MILAN — Natural-based fibers with new color processes and functionality were back in demand, said yarn makers at the Filo trade show.
The two-day fair that showcased technical yarns and fibers for spring and summer 2007 ended Nov. 4. The number of exhibitors increased to 43 from 38 during the May edition. About 2,000 people attended.
Fine, rustic yarns dominated the offerings, with an emphasis on natural fibers such as hemp, corn, silk and linen. Yarns were presented in hues of blue, silver, red and metallic gold, and were tinted with special dyeing techniques that gave shattered-surface, marbled and speckled effects.
Milan-based yarn producer Iafil increased exports of technical yarn to Japan and the U.S. this year because of a renewed demand for yarns with functional aspects, said product manager Ales Rigamonti.
“It’s important to have a unique product and then back it up with a good stock service,” said Rigamonti, who added the company had extended its stock service to 80 colors.
Clients can also be guaranteed a stock of colors they purchase for a year and minimum deliveries of 1 kilogram.
Iafil unveiled a line of Pima Peruvian cottons that were used for their flexibility to sustain different dyeing techniques. The crunchy-touch cottons in jersey had marbled color effects, while a dyed cotton was designed to fade with time and used in denim. A used look was also achieved through a linen and metal blend yarn presented in hues of gray.
Filato Maclodio pushed a selection of natural yarns, including the introduction of a biodegradable, flame-retardant corn-fiber yarn called PLA Ingeo, a cotton-hemp mix yarn, a wood-fiber called Lenpur and cashmere jersey yarn that the company developed for the Japanese market.
“Buyers want rustic and natural yarns that have freshness to them, and so there is a return to hemp mixes,” said sales manager Mauro Belussi.
Tecnofil, a company that has historically produced yarns for the home furnishings market, showcased a new man-made yarn it proposed for knitwear. The super-light yarn, made of isotactic polypropylene, weighs almost half as much as cotton and may be dyed to achieve ultrabrilliant colors. The yarn was also mixed with silk, cotton, linen and polyester to achieve different weights, fuzzy textures and an extra crisp touch.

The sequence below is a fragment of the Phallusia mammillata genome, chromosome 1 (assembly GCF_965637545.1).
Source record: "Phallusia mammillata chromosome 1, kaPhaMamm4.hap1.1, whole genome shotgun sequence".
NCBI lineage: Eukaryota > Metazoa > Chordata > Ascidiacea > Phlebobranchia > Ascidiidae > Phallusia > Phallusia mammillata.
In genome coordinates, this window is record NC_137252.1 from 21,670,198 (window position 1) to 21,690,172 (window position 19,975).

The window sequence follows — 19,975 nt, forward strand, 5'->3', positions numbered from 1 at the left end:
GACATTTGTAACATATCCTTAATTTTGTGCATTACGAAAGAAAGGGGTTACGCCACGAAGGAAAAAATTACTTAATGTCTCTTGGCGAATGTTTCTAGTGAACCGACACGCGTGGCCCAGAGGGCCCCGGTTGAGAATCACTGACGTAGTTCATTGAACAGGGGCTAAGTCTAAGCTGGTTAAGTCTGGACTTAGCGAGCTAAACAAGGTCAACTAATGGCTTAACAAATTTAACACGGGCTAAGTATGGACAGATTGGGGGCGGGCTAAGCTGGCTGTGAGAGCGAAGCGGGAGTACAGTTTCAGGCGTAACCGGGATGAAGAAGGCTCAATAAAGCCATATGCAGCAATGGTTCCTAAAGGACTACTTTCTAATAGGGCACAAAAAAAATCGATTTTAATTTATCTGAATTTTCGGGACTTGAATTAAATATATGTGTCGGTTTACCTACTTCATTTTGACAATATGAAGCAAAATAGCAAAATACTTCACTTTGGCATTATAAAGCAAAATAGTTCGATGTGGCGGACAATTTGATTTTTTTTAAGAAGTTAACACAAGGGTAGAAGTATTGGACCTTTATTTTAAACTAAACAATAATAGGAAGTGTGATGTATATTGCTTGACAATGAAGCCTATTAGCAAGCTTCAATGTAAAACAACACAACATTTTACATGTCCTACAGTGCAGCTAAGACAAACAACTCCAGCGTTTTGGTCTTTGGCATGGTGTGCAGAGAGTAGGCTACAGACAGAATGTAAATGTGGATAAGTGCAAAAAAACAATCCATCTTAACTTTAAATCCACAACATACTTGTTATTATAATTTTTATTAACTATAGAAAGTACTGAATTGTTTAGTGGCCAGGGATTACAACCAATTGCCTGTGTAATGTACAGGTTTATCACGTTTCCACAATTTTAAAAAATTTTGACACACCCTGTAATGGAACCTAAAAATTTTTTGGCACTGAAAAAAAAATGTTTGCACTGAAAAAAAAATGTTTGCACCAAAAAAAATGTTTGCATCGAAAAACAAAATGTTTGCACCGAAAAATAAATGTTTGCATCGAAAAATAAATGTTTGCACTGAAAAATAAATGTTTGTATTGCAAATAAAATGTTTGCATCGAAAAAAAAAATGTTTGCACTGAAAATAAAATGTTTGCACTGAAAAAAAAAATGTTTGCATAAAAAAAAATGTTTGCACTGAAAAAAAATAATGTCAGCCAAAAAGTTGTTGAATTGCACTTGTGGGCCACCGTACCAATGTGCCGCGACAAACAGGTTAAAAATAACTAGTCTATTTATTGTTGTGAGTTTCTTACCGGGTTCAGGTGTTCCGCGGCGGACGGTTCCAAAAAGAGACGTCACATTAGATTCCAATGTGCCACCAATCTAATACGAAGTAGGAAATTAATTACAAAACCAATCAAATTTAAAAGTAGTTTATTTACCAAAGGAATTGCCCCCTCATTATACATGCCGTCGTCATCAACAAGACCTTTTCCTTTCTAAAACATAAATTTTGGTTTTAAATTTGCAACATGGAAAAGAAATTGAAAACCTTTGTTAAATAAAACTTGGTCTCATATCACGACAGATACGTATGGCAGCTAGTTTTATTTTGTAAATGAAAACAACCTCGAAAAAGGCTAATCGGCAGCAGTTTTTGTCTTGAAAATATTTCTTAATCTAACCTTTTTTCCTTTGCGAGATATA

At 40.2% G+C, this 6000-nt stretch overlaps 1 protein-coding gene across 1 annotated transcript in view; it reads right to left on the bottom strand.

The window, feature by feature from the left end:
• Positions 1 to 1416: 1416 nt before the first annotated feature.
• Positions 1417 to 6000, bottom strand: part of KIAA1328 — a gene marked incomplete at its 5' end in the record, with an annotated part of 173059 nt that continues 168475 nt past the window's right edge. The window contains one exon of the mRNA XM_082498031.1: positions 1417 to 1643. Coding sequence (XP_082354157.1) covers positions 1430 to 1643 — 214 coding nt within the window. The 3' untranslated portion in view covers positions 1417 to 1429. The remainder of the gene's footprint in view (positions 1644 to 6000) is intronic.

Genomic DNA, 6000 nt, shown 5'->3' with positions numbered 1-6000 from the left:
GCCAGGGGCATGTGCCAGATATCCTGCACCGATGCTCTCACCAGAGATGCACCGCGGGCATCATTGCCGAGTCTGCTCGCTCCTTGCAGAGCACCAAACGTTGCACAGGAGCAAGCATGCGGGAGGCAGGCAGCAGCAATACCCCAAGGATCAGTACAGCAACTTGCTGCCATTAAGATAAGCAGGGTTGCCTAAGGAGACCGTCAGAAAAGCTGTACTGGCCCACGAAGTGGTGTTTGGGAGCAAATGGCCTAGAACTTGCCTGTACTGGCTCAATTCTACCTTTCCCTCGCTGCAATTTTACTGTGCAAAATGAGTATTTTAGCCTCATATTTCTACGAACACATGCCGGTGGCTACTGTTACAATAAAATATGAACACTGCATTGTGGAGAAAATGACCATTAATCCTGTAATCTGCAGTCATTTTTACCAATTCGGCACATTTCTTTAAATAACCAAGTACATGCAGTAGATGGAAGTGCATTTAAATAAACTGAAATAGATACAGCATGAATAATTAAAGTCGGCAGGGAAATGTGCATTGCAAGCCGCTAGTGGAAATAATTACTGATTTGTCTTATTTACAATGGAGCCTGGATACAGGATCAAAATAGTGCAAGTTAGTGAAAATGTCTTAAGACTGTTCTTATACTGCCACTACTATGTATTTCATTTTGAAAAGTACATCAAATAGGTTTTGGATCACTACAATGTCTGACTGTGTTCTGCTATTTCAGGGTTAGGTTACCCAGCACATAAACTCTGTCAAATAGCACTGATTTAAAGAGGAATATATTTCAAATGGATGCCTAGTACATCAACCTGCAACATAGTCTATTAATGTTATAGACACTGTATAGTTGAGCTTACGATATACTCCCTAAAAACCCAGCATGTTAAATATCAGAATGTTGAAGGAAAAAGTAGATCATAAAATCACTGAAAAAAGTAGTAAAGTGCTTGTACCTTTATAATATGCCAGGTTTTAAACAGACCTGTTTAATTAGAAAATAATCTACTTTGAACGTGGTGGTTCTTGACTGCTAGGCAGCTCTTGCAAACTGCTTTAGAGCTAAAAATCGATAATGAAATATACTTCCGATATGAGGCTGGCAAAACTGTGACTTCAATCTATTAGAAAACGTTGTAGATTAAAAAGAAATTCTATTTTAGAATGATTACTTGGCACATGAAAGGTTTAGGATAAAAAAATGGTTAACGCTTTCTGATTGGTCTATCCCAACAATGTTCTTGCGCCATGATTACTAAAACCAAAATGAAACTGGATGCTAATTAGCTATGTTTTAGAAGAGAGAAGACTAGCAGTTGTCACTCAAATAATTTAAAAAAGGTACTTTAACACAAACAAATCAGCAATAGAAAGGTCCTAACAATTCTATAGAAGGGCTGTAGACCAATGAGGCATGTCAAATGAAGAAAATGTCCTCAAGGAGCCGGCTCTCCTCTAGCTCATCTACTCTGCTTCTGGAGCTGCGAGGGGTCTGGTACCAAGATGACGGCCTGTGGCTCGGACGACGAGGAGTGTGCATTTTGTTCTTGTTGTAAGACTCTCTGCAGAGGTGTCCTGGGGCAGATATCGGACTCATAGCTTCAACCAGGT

Another yarn producer selling well was Filcompany, which anticipates closing 2005 with a 20 percent sales rise.
“We are selling a lot, but that’s not because people are calling us,” said Simone Mugnai, Filcompany’s technical manager. “We are pushing our product.”
Mugnai said the company produced 24 new yarns, all of them lightweight with particular color and texture effects, including a gold lamé, a printed nylon and a cotton and silk blend yarn that mixes shiny and opaque fibers.
Biella, Italy-based spinner Botto Paola, also presented silk-blend yarns, including a line of fine, natural yarns that had a rustic look with a dry hand, and combined silk with wool, linen and mohair.
Rustic and fine yarns were also part of the offer from Treviso-based Ongetta. The company added linen to silk to give a soft feel to the yarn. A silver and pink lamé spun out of silk gives the yarn a cleaner, smoother look.
“Clients are asking for quality yarns again and they want reworked versions of yarns that perhaps in the past were spun more crudely,” said Ongetta president Andrea Ongetta. “That’s why we presented lamé this season.”